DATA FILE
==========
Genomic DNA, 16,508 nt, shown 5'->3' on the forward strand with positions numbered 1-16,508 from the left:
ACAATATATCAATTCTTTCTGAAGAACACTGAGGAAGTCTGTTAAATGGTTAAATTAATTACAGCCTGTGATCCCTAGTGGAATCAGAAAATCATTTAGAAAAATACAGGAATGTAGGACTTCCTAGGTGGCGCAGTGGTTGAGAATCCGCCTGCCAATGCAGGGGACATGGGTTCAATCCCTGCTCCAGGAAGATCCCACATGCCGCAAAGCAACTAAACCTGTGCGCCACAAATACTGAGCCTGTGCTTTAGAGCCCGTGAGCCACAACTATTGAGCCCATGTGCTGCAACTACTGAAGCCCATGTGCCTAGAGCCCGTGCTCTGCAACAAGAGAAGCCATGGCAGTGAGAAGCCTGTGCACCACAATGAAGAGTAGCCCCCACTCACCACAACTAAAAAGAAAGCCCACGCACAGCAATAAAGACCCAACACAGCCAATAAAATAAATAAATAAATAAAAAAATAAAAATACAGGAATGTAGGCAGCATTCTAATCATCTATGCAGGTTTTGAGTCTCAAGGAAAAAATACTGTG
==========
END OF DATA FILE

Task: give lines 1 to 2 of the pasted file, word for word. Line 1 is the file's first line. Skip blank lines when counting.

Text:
Genomic DNA, 16,508 nt, shown 5'->3' on the forward strand with positions numbered 1-16,508 from the left:
ACAATATATCAATTCTTTCTGAAGAACACTGAGGAAGTCTGTTAAATGGTTAAATTAATTACAGCCTGTGATCCCTAGTGGAATCAGAAAATCATTTAGAAAAATACAGGAATGTAGGACTTCCTAGGTGGCGCAGTGGTTGAGAATCCGCCTGCCAATGCAGGGGACATGGGTTCAATCCCTGCTCCAGGAAGATCCCACATGCCGCAAAGCAACTAAACCTGTGCGCCACAAATACTGAGCCTGTGCTTTAGAGCCCGTGAGCCACAACTATTGAGCCCATGTGCTGCAACTACTGAAGCCCATGTGCCTAGAGCCCGTGCTCTGCAACAAGAGAAGCCATGGCAGTGAGAAGCCTGTGCACCACAATGAAGAGTAGCCCCCACTCACCACAACTAAAAAGAAAGCCCACGCACAGCAATAAAGACCCAACACAGCCAATAAAATAAATAAATAAATAAAAAAATAAAAATACAGGAATGTAGGCAGCATTCTAATCATCTATGCAGGTTTTGAGTCTCAAGGAAAAAATACTGTG